Congratulations to Connor Merk for being selected as the Third Annual Stafford Republican Committee Scholarship for 2019 winner.
The Living Constitution
By Connor Merk
The United States Constitution has been the staple of our Democratic Republic form of government since it was ratified in 1788. The Constitution embodies all of the ideals and values of this nation, which includes the liberties and freedoms that we enjoy each day and demonstrates that it is still alive today.
Our founding fathers realized that if our government was going to stand the test of time, the Constitution would have to be flexible. There are several features that the founders included to make the document flexible with the times, specifically the amendment process. The amendment process is outlined in Article V, which states that a ⅔ majority is needed in both houses of Congress or ⅔ of the 50 states must call for a national convention to discuss and propose amendments. The ratification process requires ¾ of the state legislatures to approve or ¾ consent of state ratifying conventions. The Constitution has 27 amendments, which has allowed our government to flourish in decades of hardships and challenges, and in times of war and prosperity.
Another feature that allows the Constitution to be flexible is in Article I, Section 8. The Necessary and Proper Clause, also known as the Elastic Clause, states that only laws that are necessary and proper can pass through Congress. An example of a successful use of this clause is Thomas Jefferson’s purchase of the Louisiana Territory from France. There was no specific law that gave Thomas Jefferson the right to purchase land from another nation, but waiting for a specific constitutional amendment would likely have caused the deal to fail and a European nation could have bought the land, which would have halted the westward expansion of the United States.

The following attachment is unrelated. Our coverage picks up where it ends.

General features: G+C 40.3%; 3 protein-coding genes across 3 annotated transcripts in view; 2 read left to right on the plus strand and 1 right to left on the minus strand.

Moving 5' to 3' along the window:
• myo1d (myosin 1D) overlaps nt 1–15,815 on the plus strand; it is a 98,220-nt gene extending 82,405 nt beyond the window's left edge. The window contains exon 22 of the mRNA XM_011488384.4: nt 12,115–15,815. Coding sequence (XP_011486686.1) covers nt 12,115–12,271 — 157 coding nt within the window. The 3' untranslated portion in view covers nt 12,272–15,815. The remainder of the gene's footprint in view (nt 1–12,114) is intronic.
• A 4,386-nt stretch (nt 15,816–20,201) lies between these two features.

The founders knew they could not foresee what issues would face future Americans, so they were wise to include specific instructions for changing times.
One of the freedoms that I appreciate the most in the Constitution is from the Fourteenth Amendment. In 1954, this amendment gave the Supreme Court the ability to decide that the era segregation must end in the case of Brown v. Board of Education. This decision made life much better in the United States. My best friend is African-American, and we became friends during our freshman year of high school. We would never have had the opportunity to meet if not for the Fourteenth Amendment. The specific clause that enabled the dismantlement of segregation in America was the Equal Protection Clause that states, “No State shall…deny to any person within its jurisdiction the equal protection of the laws.” This clause has given Americans the opportunity to meet people with different backgrounds which help them develop a better worldview.
Another freedom that I enjoy is the freedom of speech. This freedom is given to us through the First Amendment. There is a reason that the founders listed this amendment as number 1 in the Bill of Rights and in the Constitution. They included free speech in the First Amendment because it is one of the most important rights that American citizens have in our nation. This freedom has given me the ability to be outspoken about my political beliefs, some of our government’s policies, and opinions on current events. Many nations throughout the world do not have this freedom, so they are constantly living in fear of their government and military.
Americans do not understand how lucky they are to be born in a country with a Constitution that is fair and equal for all people who reside in this nation. The founders could not see into the future, but they gave us the tools and instructions to take on any challenge that could come before us. The reason that our country has succeeded through all of its struggles and triumphs is because of the backbone of our Nation’s government, the Constitution.
The Living Constitution
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